In completing the Inheritance Tax forms in an estate, the executors have a duty to disclose not only all the assets that the deceased owned at death, but any gifts he made within the seven years before he died. A failure to do this can result in financial penalties being raised on the executors personally which can be up to 100% of the inheritance tax due. However, in a case last year, the tax tribunal held that it was the recipient of a gift, not the executors, who was liable for the penalty.
In the case, seven months before he died the deceased had gifted an undeclared Swiss bank account to his son. The executors had checked with all the family members and the beneficiaries of the Will as to whether anyone had received any gifts, but the son had failed to inform the executors of the gift. However, the lifetime gift to the son came to light following an anonymous tip off to HMRC.
Because the executors were able to show that they had asked everyone at least twice, in writing about lifetime gifts, it was held that they had done all they could to ascertain the existence of such gifts and so the penalty was transferred from the executors to the son.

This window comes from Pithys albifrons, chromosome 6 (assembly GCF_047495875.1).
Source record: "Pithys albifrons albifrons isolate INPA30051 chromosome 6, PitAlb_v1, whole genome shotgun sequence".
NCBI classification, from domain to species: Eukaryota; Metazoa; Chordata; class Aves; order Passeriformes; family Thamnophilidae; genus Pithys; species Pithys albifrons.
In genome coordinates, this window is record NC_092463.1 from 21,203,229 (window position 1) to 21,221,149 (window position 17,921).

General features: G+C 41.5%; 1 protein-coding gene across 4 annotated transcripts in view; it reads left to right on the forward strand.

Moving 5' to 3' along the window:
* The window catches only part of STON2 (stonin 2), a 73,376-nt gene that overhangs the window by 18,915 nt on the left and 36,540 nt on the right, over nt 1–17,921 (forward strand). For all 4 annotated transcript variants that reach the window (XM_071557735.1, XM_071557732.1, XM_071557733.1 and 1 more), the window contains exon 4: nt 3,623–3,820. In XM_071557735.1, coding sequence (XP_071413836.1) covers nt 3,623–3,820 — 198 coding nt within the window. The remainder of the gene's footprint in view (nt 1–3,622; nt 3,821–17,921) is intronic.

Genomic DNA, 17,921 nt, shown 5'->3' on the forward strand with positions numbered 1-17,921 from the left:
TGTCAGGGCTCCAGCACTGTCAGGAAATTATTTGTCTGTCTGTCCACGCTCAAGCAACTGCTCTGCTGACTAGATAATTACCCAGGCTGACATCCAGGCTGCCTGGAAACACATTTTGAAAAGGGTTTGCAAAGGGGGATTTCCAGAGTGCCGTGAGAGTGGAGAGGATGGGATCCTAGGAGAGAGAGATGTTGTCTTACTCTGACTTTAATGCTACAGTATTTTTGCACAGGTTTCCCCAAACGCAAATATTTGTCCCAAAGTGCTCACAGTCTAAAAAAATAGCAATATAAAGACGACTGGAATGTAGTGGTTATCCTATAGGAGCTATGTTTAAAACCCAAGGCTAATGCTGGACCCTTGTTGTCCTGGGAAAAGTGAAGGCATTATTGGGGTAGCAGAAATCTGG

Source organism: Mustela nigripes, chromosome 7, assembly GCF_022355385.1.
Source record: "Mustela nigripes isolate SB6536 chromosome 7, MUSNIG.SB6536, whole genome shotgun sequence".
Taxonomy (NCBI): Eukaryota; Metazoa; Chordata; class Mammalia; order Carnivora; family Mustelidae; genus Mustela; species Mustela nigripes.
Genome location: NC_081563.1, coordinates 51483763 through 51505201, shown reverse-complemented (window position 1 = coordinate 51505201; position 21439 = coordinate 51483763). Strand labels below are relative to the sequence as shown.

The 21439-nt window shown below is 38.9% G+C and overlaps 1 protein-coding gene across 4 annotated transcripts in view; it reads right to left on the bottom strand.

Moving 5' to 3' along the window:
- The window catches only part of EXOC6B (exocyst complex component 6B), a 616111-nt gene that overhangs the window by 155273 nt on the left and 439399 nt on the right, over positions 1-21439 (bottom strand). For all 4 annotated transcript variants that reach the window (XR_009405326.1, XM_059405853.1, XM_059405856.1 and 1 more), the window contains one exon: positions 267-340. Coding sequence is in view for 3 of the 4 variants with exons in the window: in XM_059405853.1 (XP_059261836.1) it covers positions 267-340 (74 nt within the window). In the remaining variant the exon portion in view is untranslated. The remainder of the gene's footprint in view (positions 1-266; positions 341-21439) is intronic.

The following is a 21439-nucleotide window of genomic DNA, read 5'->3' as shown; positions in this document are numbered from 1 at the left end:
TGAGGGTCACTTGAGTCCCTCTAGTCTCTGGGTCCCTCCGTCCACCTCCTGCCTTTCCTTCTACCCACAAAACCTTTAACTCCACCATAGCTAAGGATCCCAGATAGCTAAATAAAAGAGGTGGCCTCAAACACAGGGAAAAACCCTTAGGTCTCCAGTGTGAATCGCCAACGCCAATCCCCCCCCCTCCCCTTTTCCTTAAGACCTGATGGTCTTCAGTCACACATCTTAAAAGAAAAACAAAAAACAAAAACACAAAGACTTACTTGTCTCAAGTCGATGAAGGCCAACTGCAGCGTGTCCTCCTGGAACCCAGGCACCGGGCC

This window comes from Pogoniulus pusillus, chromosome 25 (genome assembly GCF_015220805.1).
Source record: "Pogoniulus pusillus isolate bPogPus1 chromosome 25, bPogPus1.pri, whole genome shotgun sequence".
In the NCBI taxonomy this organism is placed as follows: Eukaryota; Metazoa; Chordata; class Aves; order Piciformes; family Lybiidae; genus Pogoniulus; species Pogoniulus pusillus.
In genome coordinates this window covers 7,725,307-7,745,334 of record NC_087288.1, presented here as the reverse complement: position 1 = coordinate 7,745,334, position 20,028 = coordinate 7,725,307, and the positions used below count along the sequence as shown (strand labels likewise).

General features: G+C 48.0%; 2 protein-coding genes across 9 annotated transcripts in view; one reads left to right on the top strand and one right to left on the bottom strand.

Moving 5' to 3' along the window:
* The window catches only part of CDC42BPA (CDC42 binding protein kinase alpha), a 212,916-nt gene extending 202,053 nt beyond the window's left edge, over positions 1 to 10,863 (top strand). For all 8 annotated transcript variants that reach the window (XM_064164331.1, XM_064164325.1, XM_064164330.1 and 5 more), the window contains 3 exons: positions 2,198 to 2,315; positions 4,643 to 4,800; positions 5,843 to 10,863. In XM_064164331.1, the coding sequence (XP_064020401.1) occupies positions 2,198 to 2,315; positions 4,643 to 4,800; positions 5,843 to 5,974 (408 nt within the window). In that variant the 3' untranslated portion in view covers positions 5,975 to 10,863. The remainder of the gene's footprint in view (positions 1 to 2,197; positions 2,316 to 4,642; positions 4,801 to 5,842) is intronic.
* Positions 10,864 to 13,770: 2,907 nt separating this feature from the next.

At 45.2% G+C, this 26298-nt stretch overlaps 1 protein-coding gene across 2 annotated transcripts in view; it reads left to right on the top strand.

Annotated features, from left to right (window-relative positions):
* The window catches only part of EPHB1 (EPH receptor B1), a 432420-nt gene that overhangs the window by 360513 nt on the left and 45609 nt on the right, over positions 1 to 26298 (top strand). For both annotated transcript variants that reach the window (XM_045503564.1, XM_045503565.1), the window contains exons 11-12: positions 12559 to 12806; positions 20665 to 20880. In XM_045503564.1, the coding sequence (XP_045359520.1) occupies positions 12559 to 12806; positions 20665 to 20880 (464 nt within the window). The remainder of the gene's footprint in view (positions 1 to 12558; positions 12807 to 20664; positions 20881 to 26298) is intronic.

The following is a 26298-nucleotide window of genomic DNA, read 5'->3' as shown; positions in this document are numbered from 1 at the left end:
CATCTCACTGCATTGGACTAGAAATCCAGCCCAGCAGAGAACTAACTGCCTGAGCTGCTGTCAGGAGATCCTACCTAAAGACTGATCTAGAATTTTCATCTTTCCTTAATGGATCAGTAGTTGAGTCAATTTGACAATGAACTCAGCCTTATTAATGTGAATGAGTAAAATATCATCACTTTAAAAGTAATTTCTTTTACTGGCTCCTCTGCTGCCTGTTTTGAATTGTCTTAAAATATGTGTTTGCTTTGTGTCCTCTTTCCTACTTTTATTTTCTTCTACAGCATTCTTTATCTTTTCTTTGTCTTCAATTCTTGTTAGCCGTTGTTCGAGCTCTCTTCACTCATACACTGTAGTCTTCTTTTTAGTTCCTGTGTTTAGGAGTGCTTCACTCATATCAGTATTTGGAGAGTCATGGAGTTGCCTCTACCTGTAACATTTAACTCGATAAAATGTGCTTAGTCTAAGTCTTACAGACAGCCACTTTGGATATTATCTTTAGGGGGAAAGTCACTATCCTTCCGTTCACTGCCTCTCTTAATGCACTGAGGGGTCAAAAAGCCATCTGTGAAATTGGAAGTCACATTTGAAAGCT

So what can we learn from this case?
- If beneficiaries are not sure whether a lifetime gift should be declared, they should tell the executors about it and then it will be the executors responsibility to declare the gift if necessary.
- Executors must makes sure they get answers to all their enquiries.
- Executors must carry out research into all areas of the estate.
- Executors must document all enquiries that they make.
- If the executors or beneficiaries are not sure of what should be declared, they should seek professional advice.